With proposals to cut grants to Ireland’s elite athletes looking like coming in to effect in 2014, The Daily Shift’s David Prendergast takes a look on the effect, or lack there of it is likely to have on Olympic star, Katie Taylor…
Last week it was announced that the Irish Sports Council (ISC) may cut grants allocated to its elite athletes due to findings in a report conducted by British company KKP.
The report found that many of Ireland’s top athletes may not need top level funding due to their ability to attract top sponsorships and earn money from other outlets such as endorsements and appearance fees.
The reports specifically noted that Ireland’s boxers were treated significantly better in terms of finances in comparison to Irish athletes in other sports. Overall the report found that in comparison to other countries, Irish athletes are not means tested and that in reality grants should more closely reflect each athlete’s individual cost of living.
Athletes will continue to receive their grants in 2013 with the proposed changes likely to begin in 2014.
As of now athletes can receive one of three grants. The highest grant is €40,000 per year, the second tier is €20,000 per year and the lowest tier is €12,000 per year. Ten boxers receive the top level individual grant including Olympic, World and European lightweight champion Katie Taylor who has received the top tier grant for the past seven years.
Taylor recently made the decision to remain an amateur boxer having turned down numerous professional contracts from the likes of British boxer Amir Khan and ten-time World Champion Oscar de la Hoya.
After she announced her decision to remain an amateur Paul McDermott, communications manager for the ISC said it was a huge boost to the ISC as she was an icon to Irish sport. However, despite the proposed cuts to her top tier grant by the ISC Taylor still has the potential to earn a high income due to her sporting reputation in Ireland.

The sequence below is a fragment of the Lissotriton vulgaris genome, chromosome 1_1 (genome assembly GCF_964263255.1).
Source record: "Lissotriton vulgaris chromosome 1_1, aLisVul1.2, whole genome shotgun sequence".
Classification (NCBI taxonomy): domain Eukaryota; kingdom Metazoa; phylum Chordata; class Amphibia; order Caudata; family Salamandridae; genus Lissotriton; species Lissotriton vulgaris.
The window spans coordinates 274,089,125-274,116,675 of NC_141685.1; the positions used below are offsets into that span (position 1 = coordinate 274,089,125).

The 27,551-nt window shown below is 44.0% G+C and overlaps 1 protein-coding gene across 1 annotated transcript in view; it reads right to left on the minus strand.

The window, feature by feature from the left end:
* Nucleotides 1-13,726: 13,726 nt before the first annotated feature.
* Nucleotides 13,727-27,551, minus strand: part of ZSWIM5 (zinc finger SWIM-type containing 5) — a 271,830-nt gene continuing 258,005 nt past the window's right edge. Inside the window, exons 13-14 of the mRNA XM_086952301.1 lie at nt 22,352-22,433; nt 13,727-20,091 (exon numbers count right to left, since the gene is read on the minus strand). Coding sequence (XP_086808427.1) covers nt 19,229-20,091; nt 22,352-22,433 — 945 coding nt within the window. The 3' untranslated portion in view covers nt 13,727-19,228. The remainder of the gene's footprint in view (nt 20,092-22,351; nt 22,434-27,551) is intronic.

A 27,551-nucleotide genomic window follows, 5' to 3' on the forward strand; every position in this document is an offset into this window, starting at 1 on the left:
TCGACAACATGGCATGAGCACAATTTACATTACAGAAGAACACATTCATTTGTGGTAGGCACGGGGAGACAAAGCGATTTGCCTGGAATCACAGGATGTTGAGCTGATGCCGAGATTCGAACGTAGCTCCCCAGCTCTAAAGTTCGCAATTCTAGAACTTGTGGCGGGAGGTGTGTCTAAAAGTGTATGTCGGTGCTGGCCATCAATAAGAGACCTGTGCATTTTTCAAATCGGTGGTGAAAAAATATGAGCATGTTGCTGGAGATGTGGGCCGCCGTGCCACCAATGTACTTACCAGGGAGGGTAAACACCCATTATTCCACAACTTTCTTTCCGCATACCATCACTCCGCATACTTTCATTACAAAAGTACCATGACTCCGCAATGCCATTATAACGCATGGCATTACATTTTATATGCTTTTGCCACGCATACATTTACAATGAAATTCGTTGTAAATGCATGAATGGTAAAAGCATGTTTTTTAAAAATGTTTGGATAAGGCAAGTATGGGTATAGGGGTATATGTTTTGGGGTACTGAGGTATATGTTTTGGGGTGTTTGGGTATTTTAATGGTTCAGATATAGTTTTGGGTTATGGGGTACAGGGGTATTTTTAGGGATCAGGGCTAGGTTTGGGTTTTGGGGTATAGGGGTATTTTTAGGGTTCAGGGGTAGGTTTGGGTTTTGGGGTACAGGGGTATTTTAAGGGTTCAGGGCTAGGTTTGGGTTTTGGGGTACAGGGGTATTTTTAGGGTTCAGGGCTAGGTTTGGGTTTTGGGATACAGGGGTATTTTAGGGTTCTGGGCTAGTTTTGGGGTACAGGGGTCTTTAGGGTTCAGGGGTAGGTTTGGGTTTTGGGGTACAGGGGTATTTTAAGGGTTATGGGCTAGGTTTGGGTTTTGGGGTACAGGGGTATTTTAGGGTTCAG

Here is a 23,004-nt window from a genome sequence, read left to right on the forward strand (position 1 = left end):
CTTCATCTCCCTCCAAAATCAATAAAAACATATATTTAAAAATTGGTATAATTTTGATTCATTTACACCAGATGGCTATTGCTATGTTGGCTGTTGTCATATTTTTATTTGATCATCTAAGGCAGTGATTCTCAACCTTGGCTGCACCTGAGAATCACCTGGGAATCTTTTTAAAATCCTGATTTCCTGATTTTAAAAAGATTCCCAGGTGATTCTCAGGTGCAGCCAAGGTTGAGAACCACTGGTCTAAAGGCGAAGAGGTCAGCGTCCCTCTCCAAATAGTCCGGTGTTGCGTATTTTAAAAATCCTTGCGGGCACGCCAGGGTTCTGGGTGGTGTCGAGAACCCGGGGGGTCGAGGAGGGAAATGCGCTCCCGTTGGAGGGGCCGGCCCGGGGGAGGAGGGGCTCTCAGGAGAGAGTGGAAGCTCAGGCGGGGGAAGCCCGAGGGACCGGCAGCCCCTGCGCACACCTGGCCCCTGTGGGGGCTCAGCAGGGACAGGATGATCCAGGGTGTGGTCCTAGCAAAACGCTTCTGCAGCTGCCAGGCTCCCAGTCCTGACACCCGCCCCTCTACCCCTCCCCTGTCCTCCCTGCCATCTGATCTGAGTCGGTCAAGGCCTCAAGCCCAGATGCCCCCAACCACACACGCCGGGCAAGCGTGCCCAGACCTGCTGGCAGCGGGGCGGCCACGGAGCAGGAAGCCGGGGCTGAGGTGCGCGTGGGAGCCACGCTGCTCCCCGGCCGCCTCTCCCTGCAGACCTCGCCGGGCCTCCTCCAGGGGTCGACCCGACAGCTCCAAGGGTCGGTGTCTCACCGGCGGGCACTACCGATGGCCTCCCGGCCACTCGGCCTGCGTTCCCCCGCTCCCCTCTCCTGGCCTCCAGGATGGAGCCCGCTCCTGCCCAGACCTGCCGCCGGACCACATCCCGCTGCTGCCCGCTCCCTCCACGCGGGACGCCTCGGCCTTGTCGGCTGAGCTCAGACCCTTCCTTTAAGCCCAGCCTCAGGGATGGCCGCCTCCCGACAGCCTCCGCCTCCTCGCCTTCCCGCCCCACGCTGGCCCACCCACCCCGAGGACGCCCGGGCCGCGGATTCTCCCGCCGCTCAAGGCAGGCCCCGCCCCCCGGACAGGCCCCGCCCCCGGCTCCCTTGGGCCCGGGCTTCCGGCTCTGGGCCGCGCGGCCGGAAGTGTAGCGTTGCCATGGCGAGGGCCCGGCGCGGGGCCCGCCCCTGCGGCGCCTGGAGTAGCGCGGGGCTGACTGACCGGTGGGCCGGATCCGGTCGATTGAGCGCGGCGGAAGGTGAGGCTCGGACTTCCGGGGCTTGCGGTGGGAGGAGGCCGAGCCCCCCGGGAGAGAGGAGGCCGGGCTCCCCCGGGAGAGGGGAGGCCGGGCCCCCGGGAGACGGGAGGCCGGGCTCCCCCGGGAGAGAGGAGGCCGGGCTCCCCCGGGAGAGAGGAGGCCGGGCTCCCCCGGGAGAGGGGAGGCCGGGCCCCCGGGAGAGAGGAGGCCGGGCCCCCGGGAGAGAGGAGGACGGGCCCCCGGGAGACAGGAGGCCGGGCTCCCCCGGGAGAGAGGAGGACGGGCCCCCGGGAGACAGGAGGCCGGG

Taylor’s cash sources to date include her role as an ambassador for food services provider Aramark; her role as a Sky ambassador; her role as the face of Proctor and Gamble’s “Be Proud of Mums” campaign and her sponsorships by Adidas, Toyota, Spar and Lucozade.
It is also thought she will be offered an ambassadorial role with IBA to promote women’s boxing worldwide. The role offers Taylor a €10,000 paycheck plus expenses.
Taylor, who is 1,000 points ahead of her nearest opponent Sofya Ochigava in the amateur world rankings, said her decision not to turn professional was due to her love of winning medals for Ireland.
Speaking to Today FM she also added: “The thing with professional boxing is you have to have the right promoter and the right fights. It is a cut-throat business. You have to make sure you have the right people around you to get the right fights and you’re not guaranteed to get the best fights.”
Meanwhile, the International Boxing Association (AIBA) is set to move in to professional boxing with the launch of AIBA Professional Boxing (APB) for men sometime next year. Under APB, pro boxers will be allowed to fight in the Olympics if they have fought less than fifteen times in the pro ranks and have only turned pro in the last two years.
However, no such system is to be introduced for women’s boxing before the 2016 Games in Rio de Janeiro meaning Taylor will have to stick with her decision to remain an amateur to retain her Olympic title in four years’ time.